You are the reason why people laugh at homeschoolers.
Someone recently informed me of this fact. And that wasn’t all! I was also informed that my family is an embarrassing stereotype, that we aren’t diverse enough, and that we are “cringe.” It was certainly an enlightening afternoon on the internet.
It started with a post about Teacher Appreciation Week. DJ and I were featured as part of a series on homeschooling parents. We answered a few questions (years we’ve homeschooled, favorite book, a piece of advice, favorite memory, etc.), and our answers were posted with a family photo.
It was the photo that did it.
In the picture, we’re all posing with books or plushies or other items that reflect our interests. It’s a bit goofy, but that’s part of the fun. At just a glance, you get an idea of the different personalities and interests that make up our family. You also get the idea that we’re a nerdy bunch of people. We are, and we embrace that fact. It’s a pretty good picture of us and we figured others would enjoy it too.
What we didn’t expect was that a few people on the internet would find it completely baffling. Despite the fact that the Q&A clearly identified us as the family pictured, a couple of women thought it was a stock photo of a “stereotypically nerdy 90s homeschooling family.” They were insulted that they, real homeschoolers, might be associated with this embarrassing fake family photo. They commented as much.
DJ and I quickly entered the thread to let them know they’d blundered. Not only was it a photo of a real family, but that family was reading the comments. We were gracious about it. After that, their only real recourse was to make awkward apologies and drop the subject.
Oh, hang on, my mistake. It seems there was one other option: double down on their opinions. All of them responded by expanding on the fact that our photo was embarrassing. They explained that we were the kind of stereotype that they had to push back against. People like us made life harder for people like them. We were the reason why people laughed them.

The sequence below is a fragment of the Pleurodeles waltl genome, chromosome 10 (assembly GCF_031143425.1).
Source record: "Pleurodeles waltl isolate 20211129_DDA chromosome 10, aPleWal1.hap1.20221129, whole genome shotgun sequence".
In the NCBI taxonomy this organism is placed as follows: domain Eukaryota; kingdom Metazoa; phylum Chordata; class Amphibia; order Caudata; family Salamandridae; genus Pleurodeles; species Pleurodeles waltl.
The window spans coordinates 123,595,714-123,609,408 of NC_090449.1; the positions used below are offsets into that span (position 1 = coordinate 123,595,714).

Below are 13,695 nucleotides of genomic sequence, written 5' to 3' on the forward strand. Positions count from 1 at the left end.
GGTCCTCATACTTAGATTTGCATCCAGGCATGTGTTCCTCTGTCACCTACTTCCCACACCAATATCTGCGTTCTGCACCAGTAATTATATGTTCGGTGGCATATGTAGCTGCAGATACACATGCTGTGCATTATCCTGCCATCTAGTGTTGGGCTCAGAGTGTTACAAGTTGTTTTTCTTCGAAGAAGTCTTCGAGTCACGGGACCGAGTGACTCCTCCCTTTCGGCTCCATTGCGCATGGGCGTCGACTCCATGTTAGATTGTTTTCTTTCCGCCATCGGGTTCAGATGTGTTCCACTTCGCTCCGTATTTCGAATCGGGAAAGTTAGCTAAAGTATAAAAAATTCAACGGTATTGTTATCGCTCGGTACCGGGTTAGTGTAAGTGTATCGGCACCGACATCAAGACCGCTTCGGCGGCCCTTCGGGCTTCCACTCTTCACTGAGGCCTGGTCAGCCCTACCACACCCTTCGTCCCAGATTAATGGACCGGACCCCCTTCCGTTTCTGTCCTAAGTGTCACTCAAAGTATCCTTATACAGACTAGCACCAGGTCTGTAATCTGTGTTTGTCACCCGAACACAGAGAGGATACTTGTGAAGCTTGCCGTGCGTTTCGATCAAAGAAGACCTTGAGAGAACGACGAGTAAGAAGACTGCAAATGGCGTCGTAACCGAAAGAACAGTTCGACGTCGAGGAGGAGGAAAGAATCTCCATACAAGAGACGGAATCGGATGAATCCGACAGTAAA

At the same time, they didn’t think that DJ and I had any reason to get upset about their opinions. After all, all of them said things like, “I’m sure these are lovely people, but…” and “I’m not judging the people, just the photo.”
One commenter even stood her ground on principle. She “refused to deny the reality” that we were an embarrassment to everyone else. I’m sure she thinks we’re lovely people, though.
It stung, I won’t lie. Yet like Elizabeth Bennet in my favorite novel (as identified in the Q&A that none of these commenters appeared to read), I saw the humor in it. Along with Lizzie, I could laugh at these people echoing Darcy’s dismissive, “She’s tolerable, I suppose, but not handsome enough to tempt me.” These people were comically obtuse. They continually insulted us… oops, I mean our photo… without understanding that they were making themselves, not us, look bad.
But it could have gone very wrong.
Firstly, I’m at peace with who I am, but I wasn’t always that way. For years I disliked myself, hating being “the dorky one” and wishing I was prettier or more interesting or—yes indeed—cool. Had this happened to me in those previous seasons, it would have devastated me. No matter what dream I tried to pursue, I’d have those nasty voices in my head telling me I was a nerdy stereotype, and that others resent me because I make people laugh at them.